The cleanup of the wreckage of a collapsed building, Diyarbakır, Turkey. Credit: Voice of America

The last several days have been devastating for Ahmet Turkmen and his wife Nurten, a Turkish family living in Wisconsin.

Turkmen’s nephew, Yasin Turkmen, 58, lives in Antakya, Turkey, a city in the heart of a 7.8-magnitude earthquake that destroyed huge swaths of the country and neighboring Syria on February 6. As of Friday morning, the quake’s death toll had reached 41,732 fatalities in both countries, where rescuers continue to search for survivors more than a week after the disaster struck.

“The city is upside down,” said Turkmen, a 60-year-old Menominee resident who thinks of Yasin as a brother.

Yasin lived on the top floor of a six-floor apartment building with his wife, two sons, and a daughter. The details are fuzzy to Turkmen, but he said Yasin ended up in a stairwell searching for an escape route when the earthquake struck. 

Meanwhile, the rest of the family remained on the sixth floor. The building crumbled to the ground with the family on top, but they somehow survived with minor injuries, Turkmen said. 

Yasin, on the other hand, became trapped in a stairwell and was found dead nine days later. Turkmen’s father-in-law also died in the earthquake, and was found buried under rubble two days before Yasin was recovered.

“I’ve been talking to relatives that are safe and alive. We help each other feel better,” Turkmen said. “Also, we have a very large Turkish community in Minnesota. We share our sorrow and they’re trying to help us.”

Turkmen is turning his grief to action. The engineering professor at the University of Wisconsin-Stout is a member of the Turkish American Society of Minnesota that is raising funds for victims of the earthquake. Other local Turkish families also have relatives affected by the disaster. 

The Turkish American Society of Minnesota hosted a vigil on February 11 with local faith leaders. Tolga Misirli, the association’s executive director, said about 150 people attended.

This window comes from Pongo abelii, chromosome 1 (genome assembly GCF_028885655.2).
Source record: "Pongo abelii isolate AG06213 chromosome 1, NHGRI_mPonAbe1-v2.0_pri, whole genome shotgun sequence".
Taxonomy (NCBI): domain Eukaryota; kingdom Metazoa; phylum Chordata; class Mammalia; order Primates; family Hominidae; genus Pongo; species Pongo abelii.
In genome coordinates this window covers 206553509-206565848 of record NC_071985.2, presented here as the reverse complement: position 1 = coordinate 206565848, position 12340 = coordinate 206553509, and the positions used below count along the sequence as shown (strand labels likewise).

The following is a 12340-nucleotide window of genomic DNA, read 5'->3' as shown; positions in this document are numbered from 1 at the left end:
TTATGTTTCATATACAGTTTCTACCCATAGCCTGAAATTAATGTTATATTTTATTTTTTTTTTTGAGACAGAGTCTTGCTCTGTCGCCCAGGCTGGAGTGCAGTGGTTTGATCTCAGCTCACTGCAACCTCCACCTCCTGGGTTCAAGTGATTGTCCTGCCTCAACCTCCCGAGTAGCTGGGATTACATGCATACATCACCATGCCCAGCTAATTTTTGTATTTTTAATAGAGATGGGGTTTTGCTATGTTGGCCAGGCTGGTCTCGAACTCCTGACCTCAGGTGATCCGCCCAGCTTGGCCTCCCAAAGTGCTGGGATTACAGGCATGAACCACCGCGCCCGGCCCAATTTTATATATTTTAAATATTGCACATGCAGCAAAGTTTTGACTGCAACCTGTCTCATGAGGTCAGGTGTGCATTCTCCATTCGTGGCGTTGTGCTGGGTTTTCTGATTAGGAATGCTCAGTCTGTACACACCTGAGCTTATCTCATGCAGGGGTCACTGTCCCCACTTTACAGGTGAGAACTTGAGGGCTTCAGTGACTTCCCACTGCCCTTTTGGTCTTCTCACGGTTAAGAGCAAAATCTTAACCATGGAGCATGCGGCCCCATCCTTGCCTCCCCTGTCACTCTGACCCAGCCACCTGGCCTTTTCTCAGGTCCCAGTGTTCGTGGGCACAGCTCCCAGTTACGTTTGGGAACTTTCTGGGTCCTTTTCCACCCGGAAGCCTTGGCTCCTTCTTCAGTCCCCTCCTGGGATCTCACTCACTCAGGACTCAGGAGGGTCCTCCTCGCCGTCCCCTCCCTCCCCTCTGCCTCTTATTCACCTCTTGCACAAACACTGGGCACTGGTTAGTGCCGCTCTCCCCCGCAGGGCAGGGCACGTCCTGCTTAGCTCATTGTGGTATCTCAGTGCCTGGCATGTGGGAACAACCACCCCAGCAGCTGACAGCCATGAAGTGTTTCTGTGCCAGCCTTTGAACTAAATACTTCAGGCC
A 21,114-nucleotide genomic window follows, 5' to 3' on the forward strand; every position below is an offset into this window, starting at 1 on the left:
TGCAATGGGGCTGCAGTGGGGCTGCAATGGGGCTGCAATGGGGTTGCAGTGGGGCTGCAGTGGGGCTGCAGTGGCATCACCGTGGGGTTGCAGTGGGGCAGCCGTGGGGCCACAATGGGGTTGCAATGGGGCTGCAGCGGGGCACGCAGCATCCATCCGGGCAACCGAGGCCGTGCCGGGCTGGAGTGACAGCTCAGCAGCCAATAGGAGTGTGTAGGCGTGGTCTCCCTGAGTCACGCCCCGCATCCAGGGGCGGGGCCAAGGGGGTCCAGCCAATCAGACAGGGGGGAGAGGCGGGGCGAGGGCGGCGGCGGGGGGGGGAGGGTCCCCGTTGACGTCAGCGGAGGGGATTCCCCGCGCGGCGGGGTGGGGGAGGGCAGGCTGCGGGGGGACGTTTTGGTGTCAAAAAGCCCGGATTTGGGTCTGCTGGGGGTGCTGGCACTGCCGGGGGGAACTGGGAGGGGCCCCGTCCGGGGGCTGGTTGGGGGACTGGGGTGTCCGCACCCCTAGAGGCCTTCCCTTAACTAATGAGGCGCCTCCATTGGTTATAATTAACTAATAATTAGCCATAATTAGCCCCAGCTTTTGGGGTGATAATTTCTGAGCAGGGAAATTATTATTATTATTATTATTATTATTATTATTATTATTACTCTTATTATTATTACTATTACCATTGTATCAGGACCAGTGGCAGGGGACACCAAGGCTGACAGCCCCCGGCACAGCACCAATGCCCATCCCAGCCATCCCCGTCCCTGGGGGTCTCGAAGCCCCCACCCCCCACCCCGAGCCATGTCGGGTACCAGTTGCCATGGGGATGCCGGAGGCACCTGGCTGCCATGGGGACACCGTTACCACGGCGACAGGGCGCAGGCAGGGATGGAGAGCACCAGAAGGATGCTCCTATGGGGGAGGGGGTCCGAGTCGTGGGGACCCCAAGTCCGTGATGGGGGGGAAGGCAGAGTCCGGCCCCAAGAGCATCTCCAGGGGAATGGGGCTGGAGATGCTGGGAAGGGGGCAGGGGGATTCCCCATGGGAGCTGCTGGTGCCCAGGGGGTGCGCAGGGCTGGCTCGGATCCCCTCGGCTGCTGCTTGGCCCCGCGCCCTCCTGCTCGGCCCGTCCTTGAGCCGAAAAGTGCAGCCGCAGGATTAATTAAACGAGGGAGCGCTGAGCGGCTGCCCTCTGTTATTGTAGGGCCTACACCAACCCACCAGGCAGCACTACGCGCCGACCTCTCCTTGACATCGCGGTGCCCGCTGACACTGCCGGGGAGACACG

“It was so diverse in terms of the speakers and prayers,” Misirli said. “It was a healing session for us. I felt better after the vigil. I realized I am not alone.”

The earthquake struck southeast Turkey and northwest Syria. Rescue teams continue to find survivors under the rubble. Millions of survivors are in need of humanitarian aid; many left the earthquake’s epicenter to find housing and start new lives in cities like Istanbul and Ankara. 

Several relief efforts are underway in Minnesota to help survivors rebuild their lives. Here’s how you can contribute:

Financial donations to Turkish American Society of Minnesota

The Turkish American Society of Minnesota, a cultural nonprofit based in Fridley, is collecting financial donations. Last week, the group held a supply drive and filled two trucks with emergency items. One truck was shipped to Turkey, and the other to Syria. The group is no longer accepting emergency supplies.

“We were watching the news for hours a day,” said Misirli, the association’s executive director. “The Turkish Americans here, we cried together with our friends.”

The Turkish American Society of Minnesota collected emergency supplies to donate to Turkish and Syrian victims of the February 6 earthquake. Credit: Tolga Misirli | Turkish American Society of Minnesota

The group will send donations to its network in Turkey to help survivors find housing. 

Sunday bake sale

The Turkish American Society of Minnesota will also hold a bake sale with Turkish foods on Sunday to raise money. Financial donations will also be accepted at the event.